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The effect of complete surgical staging and adjuvant chemotherapy on survival in stage I, grade 1 and 2 endometrioid ovarian carcinoma
  1. Brenna E Swift1,
  2. Allan Covens1,2,
  3. Victoria Mintsopoulos3,
  4. Carlos Parra-Herran4,5,
  5. Marcus Q Bernardini1,6,
  6. Sharon Nofech-Mozes4,7 and
  7. Liat Hogen1,6
  1. 1Department of Obstetrics and Gynecology, Division of Gynecologic Oncology, University of Toronto, Toronto, Ontario, Canada
  2. 2Gynecologic Oncology, Sunnybrook Health Sciences Centre, Toronto, Ontario, Canada
  3. 3Faculty Of Medicine, University Of Toronto, Toronto, Ontario, Canada
  4. 4Department of Anatomic Pathology, Sunnybrook Health Sciences Centre, Toronto, Ontario, Canada
  5. 5Department of Anatomic Pathology, Brigham and Women's Hospital, Boston, Massachusetts, USA
  6. 6Gynecologic Oncology, University Health Network, Toronto, Ontario, Canada
  7. 7Department of Laboratory Medicine and Pathobiology, University of Toronto, Toronto, Ontario, Canada
  1. Correspondence to Dr Liat Hogen, Department of Obstetrics and Gynecology, Division of Gynecologic Oncology, University of Toronto, Toronto, ON M5S 1A1, Canada; liat.hogen{at}uhn.ca

Abstract

Objectives To assess the effect of complete surgical staging and adjuvant chemotherapy on survival in stage I, low grade endometrioid ovarian cancer.

Methods This retrospective study was conducted at two cancer centers from July 2001 to December 2019. Inclusion criteria were all stage I, grade 1 and 2 endometrioid ovarian cancer patients. Patients with mixed histology, concurrent endometrial cancer, neoadjuvant chemotherapy, and patients who did not undergo follow-up at our centers were excluded. Clinical, pathologic, recurrence, and follow-up data were collected. Cox proportional hazard model evaluated predictive factors. Recurrence-free survival and overall survival were calculated using the Kaplan-Meier method.

Results There were 131 eligible stage I patients: 83 patients (63.4%) were stage IA, 5 (3.8%) were stage IB, and 43 (32.8%) were stage IC, with 80 patients (61.1%) having grade 1 and 51 (38.9%) patients having grade 2 disease. Complete lymphadenectomy was performed in 34 patients (26.0%), whereas 97 patients (74.0%) had either partial (n=22, 16.8%) or no (n=75, 57.2%) lymphadenectomy. Thirty patients (22.9%) received adjuvant chemotherapy. Median follow-up was 51.5 (95% CI 44.3 to 57.2) months. Five-year recurrence-free survival was 88.0% (95% CI 81.6% to 94.9%) and 5 year overall survival was 95.1% (95% CI 90.5% to 99.9%). In a multivariable analysis, only grade 2 histology had a significantly higher recurrence rate (HR 3.42, 95% CI 1.03 to 11.38; p=0.04). There was no difference in recurrence-free survival (p=0.57) and overall survival (p=0.30) in patients with complete lymphadenectomy. In stage IA/IB, grade 2 there was no benefit of adjuvant chemotherapy (p=0.19), and in stage IA/IB, low grade without complete surgical staging there was no benefit of adjuvant chemotherapy (p=0.16). Twelve patients (9.2%) had recurrence; 3 (25%) were salvageable at recurrence and are alive with no disease.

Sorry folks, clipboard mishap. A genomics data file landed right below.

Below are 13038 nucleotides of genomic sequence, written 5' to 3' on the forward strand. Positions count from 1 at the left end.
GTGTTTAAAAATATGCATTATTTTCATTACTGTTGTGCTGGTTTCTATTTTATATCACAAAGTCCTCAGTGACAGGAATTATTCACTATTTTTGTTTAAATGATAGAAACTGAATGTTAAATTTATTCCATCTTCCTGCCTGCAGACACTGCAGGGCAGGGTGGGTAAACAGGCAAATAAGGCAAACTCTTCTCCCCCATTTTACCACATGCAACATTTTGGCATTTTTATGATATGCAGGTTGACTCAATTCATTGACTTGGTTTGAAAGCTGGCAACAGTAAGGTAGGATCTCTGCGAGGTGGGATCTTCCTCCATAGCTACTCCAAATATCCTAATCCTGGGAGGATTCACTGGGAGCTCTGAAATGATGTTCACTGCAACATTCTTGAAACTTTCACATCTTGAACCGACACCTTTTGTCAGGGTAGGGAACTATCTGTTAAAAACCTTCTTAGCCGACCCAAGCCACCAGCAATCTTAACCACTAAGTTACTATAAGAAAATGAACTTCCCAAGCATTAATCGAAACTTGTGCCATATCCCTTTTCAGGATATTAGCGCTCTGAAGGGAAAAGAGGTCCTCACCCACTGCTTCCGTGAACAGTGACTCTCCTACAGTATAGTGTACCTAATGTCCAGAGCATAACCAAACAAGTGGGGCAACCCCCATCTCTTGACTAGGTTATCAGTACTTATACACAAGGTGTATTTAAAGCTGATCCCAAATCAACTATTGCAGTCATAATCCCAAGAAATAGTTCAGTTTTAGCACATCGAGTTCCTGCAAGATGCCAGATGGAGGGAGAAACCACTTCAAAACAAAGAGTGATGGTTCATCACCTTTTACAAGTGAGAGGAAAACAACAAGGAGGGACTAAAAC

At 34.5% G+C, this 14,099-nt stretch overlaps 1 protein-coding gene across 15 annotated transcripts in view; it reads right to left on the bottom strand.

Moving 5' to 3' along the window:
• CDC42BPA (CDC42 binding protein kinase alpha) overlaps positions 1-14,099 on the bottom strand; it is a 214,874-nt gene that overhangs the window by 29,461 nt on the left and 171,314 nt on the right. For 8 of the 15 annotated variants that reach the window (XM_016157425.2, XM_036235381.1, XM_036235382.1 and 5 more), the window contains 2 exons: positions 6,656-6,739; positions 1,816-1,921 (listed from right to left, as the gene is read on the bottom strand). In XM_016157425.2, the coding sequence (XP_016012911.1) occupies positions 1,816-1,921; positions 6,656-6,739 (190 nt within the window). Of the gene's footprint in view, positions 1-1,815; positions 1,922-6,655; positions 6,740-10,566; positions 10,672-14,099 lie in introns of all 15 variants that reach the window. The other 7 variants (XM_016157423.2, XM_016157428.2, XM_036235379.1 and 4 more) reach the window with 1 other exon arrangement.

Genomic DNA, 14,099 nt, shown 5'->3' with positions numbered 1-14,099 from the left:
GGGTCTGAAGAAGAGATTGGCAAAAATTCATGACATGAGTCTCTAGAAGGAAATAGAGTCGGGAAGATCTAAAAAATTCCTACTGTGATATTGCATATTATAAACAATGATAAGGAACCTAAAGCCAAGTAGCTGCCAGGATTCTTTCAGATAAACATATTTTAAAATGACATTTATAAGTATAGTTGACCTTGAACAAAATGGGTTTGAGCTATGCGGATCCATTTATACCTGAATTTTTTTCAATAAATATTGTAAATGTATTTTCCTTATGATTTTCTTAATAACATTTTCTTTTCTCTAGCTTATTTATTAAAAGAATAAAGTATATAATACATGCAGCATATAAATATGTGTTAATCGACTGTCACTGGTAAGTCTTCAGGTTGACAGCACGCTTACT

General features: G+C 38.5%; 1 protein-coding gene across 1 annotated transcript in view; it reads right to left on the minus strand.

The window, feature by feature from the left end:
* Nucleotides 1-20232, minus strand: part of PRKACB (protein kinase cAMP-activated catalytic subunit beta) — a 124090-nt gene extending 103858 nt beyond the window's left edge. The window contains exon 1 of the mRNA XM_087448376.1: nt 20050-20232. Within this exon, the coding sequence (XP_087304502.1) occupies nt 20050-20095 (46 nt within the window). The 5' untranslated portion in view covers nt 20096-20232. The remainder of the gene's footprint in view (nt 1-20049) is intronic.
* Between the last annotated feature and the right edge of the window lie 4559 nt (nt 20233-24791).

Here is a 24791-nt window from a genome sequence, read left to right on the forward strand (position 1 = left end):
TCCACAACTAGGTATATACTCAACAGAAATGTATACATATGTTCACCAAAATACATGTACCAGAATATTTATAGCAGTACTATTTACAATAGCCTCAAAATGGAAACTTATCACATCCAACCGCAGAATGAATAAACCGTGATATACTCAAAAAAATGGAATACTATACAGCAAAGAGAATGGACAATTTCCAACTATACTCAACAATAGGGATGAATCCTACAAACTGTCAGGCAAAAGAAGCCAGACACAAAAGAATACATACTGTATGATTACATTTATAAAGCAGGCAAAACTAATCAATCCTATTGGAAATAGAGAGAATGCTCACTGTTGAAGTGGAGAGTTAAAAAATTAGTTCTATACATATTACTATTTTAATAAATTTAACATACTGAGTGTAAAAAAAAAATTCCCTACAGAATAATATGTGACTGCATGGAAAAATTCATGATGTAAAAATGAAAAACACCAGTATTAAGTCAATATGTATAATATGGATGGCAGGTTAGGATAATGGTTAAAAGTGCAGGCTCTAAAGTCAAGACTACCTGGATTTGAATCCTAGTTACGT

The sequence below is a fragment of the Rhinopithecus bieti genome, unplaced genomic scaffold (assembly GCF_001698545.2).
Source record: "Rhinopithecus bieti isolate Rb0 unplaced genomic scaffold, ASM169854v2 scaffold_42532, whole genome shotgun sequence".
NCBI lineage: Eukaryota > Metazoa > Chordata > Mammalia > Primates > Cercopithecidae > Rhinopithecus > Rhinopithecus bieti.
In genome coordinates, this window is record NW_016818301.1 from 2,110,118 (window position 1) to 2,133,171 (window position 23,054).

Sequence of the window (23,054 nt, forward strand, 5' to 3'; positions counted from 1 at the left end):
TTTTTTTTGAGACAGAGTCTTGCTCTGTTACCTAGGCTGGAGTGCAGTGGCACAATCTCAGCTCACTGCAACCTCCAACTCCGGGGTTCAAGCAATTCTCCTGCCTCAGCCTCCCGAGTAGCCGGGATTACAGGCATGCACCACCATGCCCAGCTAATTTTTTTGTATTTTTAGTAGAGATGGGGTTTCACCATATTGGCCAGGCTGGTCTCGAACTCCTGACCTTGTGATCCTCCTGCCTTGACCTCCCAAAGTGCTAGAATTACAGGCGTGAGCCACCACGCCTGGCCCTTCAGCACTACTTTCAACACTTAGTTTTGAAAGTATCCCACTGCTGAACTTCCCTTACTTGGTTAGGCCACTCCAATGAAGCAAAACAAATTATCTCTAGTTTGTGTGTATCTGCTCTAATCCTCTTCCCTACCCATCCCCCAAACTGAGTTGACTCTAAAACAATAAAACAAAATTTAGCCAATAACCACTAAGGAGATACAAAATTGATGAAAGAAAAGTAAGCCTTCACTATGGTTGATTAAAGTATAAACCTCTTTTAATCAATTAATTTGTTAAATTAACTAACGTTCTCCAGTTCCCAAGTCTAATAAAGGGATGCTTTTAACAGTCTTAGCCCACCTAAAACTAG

Conclusions Patients with stage I, low grade endometrioid ovarian cancer have a favorable prognosis, and adjuvant chemotherapy and staging lymphadenectomy did not improve survival.

  • ovarian cancer
  • gynecologic surgical procedures

Data availability statement

Data are available upon reasonable request.

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Data availability statement

Data are available upon reasonable request.

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Footnotes

  • Presented at This work was presented as an Abstract at the Society of Gynecologic Oncology Annual Meeting 2021 and Oral Presentation at the Society of Gynecology Oncology of Canada Annual Meeting 2021.

  • Contributors BES: data curation, Investigation, methodology, visualization, writing – original draft. AC: conceptualization, visualization, writing – review and editing. VM: investigation, writing – review and editing. CP-H: investigation, writing – Review and editing. MQB: visualization, writing – review and editing. SN-M: investigation. LH: Guarantor, conceptualization, methodology, visualization, writing – review and editing.

  • Funding The authors have not declared a specific grant for this research from any funding agency in the public, commercial or not-for-profit sectors.

  • Competing interests None declared.

  • Provenance and peer review Not commissioned; externally peer reviewed.

  • Supplemental material This content has been supplied by the author(s). It has not been vetted by BMJ Publishing Group Limited (BMJ) and may not have been peer-reviewed. Any opinions or recommendations discussed are solely those of the author(s) and are not endorsed by BMJ. BMJ disclaims all liability and responsibility arising from any reliance placed on the content. Where the content includes any translated material, BMJ does not warrant the accuracy and reliability of the translations (including but not limited to local regulations, clinical guidelines, terminology, drug names and drug dosages), and is not responsible for any error and/or omissions arising from translation and adaptation or otherwise.

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